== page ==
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dc.contributor.authorDavies, A
dc.contributor.authorCiardelli, T L
dc.contributor.authorLienhard, G E
dc.contributor.authorBoyle, John M
dc.contributor.authorWhetton, Anthony D
dc.contributor.authorBaldwin, S A
dc.date.accessioned2010-08-18T10:43:13Z
dc.date.available2010-08-18T10:43:13Z
dc.date.issued1990-03-15
dc.identifier.citationSite-specific antibodies as probes of the topology and function of the human erythrocyte glucose transporter. 1990, 266 (3):799-808 Biochem. J.en
dc.identifier.issn0264-6021
dc.identifier.pmid1691633
dc.identifier.urihttp://hdl.handle.net/10541/109837
dc.description.abstractAntibodies were raised against synthetic peptides corresponding to most of the regions of the human erythrocyte glucose transporter predicted to be extramembranous in the model of Mueckler, Caruso, Baldwin, Panico, Blench, Morris, Lienhard, Allard & Lodish [(1985) Science 229, 941-945]. Most of the antibodies (17 out of a total of 19) recognized the intact denatured protein on Western blots. However, only seven of the antibodies recognized the native membrane-bound protein, even after its deglycosylation. These antibodies, against peptides encompassing residues 217-272 and 450-492 in the hydrophilic central and C-terminal regions of the transporter, bound to the cytoplasmic surface of the erythrocyte membrane. This finding is in agreement with the prediction of the model that these regions of the sequence are cytoplasmic. Antibodies against peptides from the central cytoplasmic loop of the transporter were found to inhibit the binding of cytochalasin B to the membrane-bound protein, whereas antibodies against the C-terminal region had no effect. The anti-peptide antibodies were then used to map the sequence locations of fragments of the transporter arising from tryptic digestion of the membrane-bound protein. This in turn enabled the epitopes for a number of anti-transporter monoclonal antibodies to be located within either the central cytoplasmic loop or the C-terminal region of the protein. Of those monoclonal antibodies which inhibited cytochalasin B binding to the protein, all but one were found to have epitopes within the central region of the sequence. In conjunction with the results of the anti-peptide antibody studies, these findings indicate the importance of this part of the protein for transporter function.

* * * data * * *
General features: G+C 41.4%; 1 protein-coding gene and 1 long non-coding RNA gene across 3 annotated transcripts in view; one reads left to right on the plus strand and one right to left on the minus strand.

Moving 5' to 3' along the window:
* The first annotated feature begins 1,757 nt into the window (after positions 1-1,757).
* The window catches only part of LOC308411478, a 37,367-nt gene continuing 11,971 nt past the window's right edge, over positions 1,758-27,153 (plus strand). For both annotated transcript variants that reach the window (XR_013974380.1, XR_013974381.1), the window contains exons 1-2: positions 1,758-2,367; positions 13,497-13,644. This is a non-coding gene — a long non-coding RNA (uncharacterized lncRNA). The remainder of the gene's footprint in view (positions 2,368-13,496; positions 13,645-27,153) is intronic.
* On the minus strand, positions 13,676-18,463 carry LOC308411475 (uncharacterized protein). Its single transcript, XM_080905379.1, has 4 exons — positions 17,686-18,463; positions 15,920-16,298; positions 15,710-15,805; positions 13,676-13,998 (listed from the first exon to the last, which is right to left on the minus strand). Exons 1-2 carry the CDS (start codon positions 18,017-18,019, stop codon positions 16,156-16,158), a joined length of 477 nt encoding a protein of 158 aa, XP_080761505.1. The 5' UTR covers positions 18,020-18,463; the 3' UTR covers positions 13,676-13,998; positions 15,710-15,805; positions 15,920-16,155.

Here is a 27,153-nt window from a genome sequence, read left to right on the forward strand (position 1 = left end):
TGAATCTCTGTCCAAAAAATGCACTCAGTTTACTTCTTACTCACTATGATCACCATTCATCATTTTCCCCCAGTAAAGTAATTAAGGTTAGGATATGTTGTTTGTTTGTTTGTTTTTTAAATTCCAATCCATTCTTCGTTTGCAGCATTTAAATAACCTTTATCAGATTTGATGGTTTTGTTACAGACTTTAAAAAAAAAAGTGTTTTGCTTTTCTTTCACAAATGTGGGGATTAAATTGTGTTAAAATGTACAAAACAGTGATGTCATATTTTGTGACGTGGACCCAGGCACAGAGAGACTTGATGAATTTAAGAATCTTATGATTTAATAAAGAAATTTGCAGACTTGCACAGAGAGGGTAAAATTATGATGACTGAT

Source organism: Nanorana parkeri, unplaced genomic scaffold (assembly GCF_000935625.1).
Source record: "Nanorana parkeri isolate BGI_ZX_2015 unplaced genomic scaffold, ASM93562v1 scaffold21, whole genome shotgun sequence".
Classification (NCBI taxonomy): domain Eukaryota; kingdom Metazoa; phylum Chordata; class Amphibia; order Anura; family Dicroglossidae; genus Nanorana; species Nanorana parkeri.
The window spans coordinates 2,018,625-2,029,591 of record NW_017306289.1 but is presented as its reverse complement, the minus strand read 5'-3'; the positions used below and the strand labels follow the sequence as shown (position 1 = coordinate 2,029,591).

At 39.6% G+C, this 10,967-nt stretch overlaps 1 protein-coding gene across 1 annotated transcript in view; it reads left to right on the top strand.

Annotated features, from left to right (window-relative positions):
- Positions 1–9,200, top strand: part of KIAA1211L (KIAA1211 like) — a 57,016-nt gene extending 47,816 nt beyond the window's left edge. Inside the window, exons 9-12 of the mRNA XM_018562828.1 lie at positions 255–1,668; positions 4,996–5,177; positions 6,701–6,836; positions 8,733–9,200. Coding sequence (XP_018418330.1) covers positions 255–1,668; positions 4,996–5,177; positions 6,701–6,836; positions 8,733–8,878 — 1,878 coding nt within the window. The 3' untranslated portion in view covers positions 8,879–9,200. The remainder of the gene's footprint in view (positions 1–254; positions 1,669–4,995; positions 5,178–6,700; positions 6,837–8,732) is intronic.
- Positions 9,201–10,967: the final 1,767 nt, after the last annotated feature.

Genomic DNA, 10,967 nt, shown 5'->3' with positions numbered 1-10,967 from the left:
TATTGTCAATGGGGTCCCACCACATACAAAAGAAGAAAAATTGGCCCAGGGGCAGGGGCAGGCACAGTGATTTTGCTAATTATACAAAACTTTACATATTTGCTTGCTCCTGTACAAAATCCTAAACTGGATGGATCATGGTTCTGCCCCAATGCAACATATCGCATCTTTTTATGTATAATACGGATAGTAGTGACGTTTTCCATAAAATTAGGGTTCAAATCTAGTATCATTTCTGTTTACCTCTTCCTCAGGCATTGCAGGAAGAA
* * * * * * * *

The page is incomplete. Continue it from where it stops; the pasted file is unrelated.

dc.language.isoenen
dc.subject.meshAmino Acid Sequence
dc.subject.meshAnimals
dc.subject.meshAntibodies, Monoclonal
dc.subject.meshBinding, Competitive
dc.subject.meshCytochalasin B
dc.subject.meshEpitopes
dc.subject.meshErythrocyte Membrane
dc.subject.meshGlycosylation
dc.subject.meshHumans
dc.subject.meshMolecular Sequence Data
dc.subject.meshMonosaccharide Transport Proteins
dc.subject.meshPeptides
dc.subject.meshProtein Denaturation
dc.subject.meshRabbits
dc.subject.meshStructure-Activity Relationship
dc.titleSite-specific antibodies as probes of the topology and function of the human erythrocyte glucose transporter.en
dc.typeArticleen
dc.contributor.departmentDepartment of Biochemistry, Royal Free Hospital School of Medicine, University of London, U.K.en
dc.identifier.journalBiochemical Journalen
html.description.abstractAntibodies were raised against synthetic peptides corresponding to most of the regions of the human erythrocyte glucose transporter predicted to be extramembranous in the model of Mueckler, Caruso, Baldwin, Panico, Blench, Morris, Lienhard, Allard & Lodish [(1985) Science 229, 941-945]. Most of the antibodies (17 out of a total of 19) recognized the intact denatured protein on Western blots. However, only seven of the antibodies recognized the native membrane-bound protein, even after its deglycosylation. These antibodies, against peptides encompassing residues 217-272 and 450-492 in the hydrophilic central and C-terminal regions of the transporter, bound to the cytoplasmic surface of the erythrocyte membrane. This finding is in agreement with the prediction of the model that these regions of the sequence are cytoplasmic. Antibodies against peptides from the central cytoplasmic loop of the transporter were found to inhibit the binding of cytochalasin B to the membrane-bound protein, whereas antibodies against the C-terminal region had no effect. The anti-peptide antibodies were then used to map the sequence locations of fragments of the transporter arising from tryptic digestion of the membrane-bound protein. This in turn enabled the epitopes for a number of anti-transporter monoclonal antibodies to be located within either the central cytoplasmic loop or the C-terminal region of the protein. Of those monoclonal antibodies which inhibited cytochalasin B binding to the protein, all but one were found to have epitopes within the central region of the sequence. In conjunction with the results of the anti-peptide antibody studies, these findings indicate the importance of this part of the protein for transporter function.


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